Alcoholic Liver Diseases

Another article in this encyclopedia discusses the relationship between alcohol and the liver in great detail. In any article dealing with the effects of drugs on the liver, however, alcohol must be addressed.

The gamut of alcoholic liver diseases and their interrelationship is illustrated in Figure 1.

Alcoholic Fatty Liver. Fat accumulation in the liver is an almost universal response to excessive alcohol consumption. It occurs in the majority of heavy drinkers. How and why fat accumulates in liver cells is complicated and not completely understood; but we know for sure that it happens. If you examine a piece of biopsied liver tissue from an alcoholic under the microscope, you see that many liver cells are loaded with big bubbles consisting of fat, almost totally occupying the cell. In most cases, this fatty change does not matter too much as far as the patient s health is concerned. It is an almost invariable response to too much alcohol consumption and an early warning. The person who has nothing worse than an alcoholic fatty liver may not feel sick at all, and only if a biopsy is done can the fatty liver be diagnosed. The doctor may feel an enlarged liver by palpation, which may be a bit tender. The laboratory test may show a slight elevation in the blood of some liver enzymes, best known by their initials: SGOT (or AST) and SGPT (or ALT). These enzymes are elevated because some of them tend to leak out of the fatty liver cells into the blood.

If a person stops drinking, the fat disappears from the liver cells, the swelling subsides and the AST and ALT levels become normal. The two-way arrow in the diagram of Figure 1 indicates that fatty liver is reversible with abstinence, and the condition may fluctuate back and forth between normal and fatty liver with abstinence and drinking, respectively. Thus, this, per se is not likely a serious situation; it is an early warning that ''your liver does not like alcohol'' and that possibly worse things might yet come. There was a time when fatty liver was regarded as the precursor of the end-stage liver disease called cirrhosis (indicated by the broken arrow and question mark on Figure 1), but in the 1990s, most physicians do not believe that this direct connection exists.

Alcoholic Hepatitis. This is a potentially more serious form of alcoholic liver disease. A certain proportion of alcoholics, in addition to accumulating fats in their livers when drinking, will develop inflammation (hepatitis means liver in-flammation)-consisting of an accumulation of white blood cells, the death (necrosis) of some of the liver cells, and the presence of some very char-

Normal Liver

Normal Liver

Alcoholic Cirrhosis Liver Uss

Alcoholic Hepatitis

Figure 1

Interrelationships between Various Forms of Alcoholic Liver Disease

Alcoholic Hepatitis i

Death acteristic material (called Mallory bodies). Again, all this can be seen under the microscope in a biopsied piece of tissue.

The clinical picture of alcoholic hepatitis can be very variable. At one extreme is the person who feels perfectly well and only the biopsy could tell that something is wrong. At the other extreme is the patient with a swollen and painful liver, yellow jaundice (a yellowing of the entire body from bile pigment leaking into the blood), fever, and disturbed consciousness—who dies. Between these extremes are people with varying degrees of seriousness of the illness; for example, with or without some jaundice, with or without pain and fever, etc. The blood's white cell count is usually elevated. The bilirubin (bile pigment) level may be elevated in patients who are yellow (apale to deep mustard). The liver enzymes are higher than normal in the blood, because they leak out of the inflamed liver cells. However, these values are not as high as in viral hepatitis and, characteristically, in alcoholic hepatitis AST (SGOT) is higher than ALT (SGPT), which helps to distinguish alcoholic hepatitis from viral hepatitis (difficult to do at times). In viral hepatitis not only are the absolute enzyme values higher, but the ratio is reversed: ALT is higher than AST.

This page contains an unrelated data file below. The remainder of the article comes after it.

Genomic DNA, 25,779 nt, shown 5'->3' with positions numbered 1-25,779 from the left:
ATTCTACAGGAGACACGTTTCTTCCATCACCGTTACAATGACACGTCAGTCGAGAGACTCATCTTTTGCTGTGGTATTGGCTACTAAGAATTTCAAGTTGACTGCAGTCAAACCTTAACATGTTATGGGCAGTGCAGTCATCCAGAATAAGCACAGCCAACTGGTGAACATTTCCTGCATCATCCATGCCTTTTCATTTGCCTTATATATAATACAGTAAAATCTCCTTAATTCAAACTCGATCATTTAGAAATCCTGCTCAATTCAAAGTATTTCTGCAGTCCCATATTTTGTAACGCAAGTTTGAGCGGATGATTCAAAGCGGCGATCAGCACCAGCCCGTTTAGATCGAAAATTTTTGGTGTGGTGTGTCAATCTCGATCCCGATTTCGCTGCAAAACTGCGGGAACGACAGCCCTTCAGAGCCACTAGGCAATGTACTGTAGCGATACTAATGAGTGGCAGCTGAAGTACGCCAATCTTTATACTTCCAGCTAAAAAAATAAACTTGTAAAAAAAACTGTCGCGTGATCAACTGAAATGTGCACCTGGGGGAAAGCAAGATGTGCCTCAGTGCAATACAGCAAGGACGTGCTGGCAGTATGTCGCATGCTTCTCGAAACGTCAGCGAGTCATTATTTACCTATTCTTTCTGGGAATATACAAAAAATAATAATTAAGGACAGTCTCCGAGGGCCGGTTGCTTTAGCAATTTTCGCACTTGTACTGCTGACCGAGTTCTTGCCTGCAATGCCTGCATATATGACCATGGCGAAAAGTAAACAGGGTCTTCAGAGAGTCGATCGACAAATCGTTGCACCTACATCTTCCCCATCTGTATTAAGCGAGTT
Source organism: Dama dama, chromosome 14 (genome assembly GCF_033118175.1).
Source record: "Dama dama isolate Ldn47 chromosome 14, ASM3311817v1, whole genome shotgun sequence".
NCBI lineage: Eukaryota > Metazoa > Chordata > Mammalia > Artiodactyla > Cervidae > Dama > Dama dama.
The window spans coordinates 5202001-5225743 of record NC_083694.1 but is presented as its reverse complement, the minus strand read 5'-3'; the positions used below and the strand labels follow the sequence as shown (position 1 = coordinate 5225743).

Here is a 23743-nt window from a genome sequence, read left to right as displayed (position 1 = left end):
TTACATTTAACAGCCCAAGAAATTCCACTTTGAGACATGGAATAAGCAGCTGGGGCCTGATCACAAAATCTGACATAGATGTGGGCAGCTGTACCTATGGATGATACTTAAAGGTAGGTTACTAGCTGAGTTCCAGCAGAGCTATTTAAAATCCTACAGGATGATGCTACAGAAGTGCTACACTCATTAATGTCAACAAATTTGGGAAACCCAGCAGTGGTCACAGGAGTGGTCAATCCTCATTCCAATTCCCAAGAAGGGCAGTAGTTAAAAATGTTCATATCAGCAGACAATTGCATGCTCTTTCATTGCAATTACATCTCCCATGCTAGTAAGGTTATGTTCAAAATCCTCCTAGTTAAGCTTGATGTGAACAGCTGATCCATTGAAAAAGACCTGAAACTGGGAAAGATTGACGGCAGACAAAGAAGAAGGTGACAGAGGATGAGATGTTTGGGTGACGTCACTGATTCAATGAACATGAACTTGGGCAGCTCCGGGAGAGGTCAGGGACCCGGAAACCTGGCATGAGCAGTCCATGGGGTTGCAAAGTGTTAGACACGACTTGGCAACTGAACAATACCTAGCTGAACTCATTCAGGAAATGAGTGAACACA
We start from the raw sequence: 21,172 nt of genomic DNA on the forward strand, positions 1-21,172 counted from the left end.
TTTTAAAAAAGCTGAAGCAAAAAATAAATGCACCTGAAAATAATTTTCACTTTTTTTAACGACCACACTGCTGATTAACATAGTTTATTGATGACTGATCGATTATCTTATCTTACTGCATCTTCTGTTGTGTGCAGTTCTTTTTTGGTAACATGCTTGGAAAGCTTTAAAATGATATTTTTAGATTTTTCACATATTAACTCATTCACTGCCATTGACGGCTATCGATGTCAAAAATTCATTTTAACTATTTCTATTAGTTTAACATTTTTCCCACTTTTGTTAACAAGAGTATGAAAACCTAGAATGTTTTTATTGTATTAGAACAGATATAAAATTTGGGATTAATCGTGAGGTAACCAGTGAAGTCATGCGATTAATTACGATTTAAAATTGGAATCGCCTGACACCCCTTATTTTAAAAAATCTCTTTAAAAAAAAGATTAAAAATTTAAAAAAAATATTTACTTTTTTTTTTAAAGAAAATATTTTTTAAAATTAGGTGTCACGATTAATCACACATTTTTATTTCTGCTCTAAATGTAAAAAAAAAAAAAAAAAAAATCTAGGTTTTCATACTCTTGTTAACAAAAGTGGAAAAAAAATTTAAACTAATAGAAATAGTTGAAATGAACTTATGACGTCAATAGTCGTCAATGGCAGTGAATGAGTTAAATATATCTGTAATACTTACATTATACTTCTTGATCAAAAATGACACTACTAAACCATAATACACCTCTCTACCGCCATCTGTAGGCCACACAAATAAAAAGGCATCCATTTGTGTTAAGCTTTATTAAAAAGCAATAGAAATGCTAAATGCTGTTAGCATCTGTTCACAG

Thus, the outcome of alcoholic hepatitis can be death (worst scenario) or recovery (best scen-ario)-as shown on Figure 1. Repeated episodes of drinking and alcoholic hepatitis, however, even if the patient does not die in a given episode, can lead to the endstage of alcoholic liver disease: cirrhosis.

Alcoholic Cirrhosis. In terms of histology (tissue damage) this indeed is an end-stage disease: a cirrhotic liver cannot become normal; in Figure 1, there is no arrow between cirrhosis and normal liver. Clinically, cirrhosis is a serious disease, potentially fatal, but not inevitably so. Alcoholism is not its only cause, but it is by far the most common.

Under the microscope a cirrhotic liver shows a disorganized architecture: the dead (necrotic) liver cells have been replaced by scar tissue. The liver tries to repair itself: In a somewhat haphazard fashion it attempts to produce new liver tissue in the form of nodules, which are separated from each other by scar. These newly formed liver nodules may indeed sustain liver function and thus life for a time, but at a price: the liver's blood circulation is mechanically compressed. Thus, the pressure increases in the blood vessels leading to the liver.

Some of these overloaded blood vessels, especially those on the border of the stomach and esophagus (called esophageal varices), can rupture any time, causing a major hemorrhage.

Those who develop the cirrhotic stage of alcoholic liver disease present their symptoms in various ways. Some of them look quite normal and only the biopsy will reveal the presence of cirrhosis. Others are jaundiced, the yellow color coming from bile pigment leaking out of the damaged liver into the blood, thus staining the skin and the whites of the eyes. Still others have large fluid accumulations in their extremities (edema) or in their abdominal cavity (ascites); the latter may make these patients—men or women—look like they are nine months pregnant. Some may vomit blood, because of the hemorrhaging. In most advanced cases, there is just not enough functioning liver tissue left; the liver no longer can perform its ''laboratory'' function, and the person slips into a coma and may die.

When cirrhotic patients are examined by doctors, their livers do not feel smooth on palpation, but bumpy from all those nodules that formed. At first the liver may be swollen and enlarged, but at the later stages it shrinks. The ultrasound picture suggests a patchy, disorganized architecture of the liver. The spleen may enlarge from the increased pressure in the blood vessels. The liver enzymes (AST and ALT) may be moderately elevated as in other forms of alcoholic liver disease, but this has no prognostic importance. More ominous signs pointing toward severely compromised liver functions are the following: a decrease in blood level of albumin (an important protein manufactured by the liver), deficiency in blood-clotting factors that are also made in the liver, and the presence of anaemia (low hemoglobin and red blood cell count).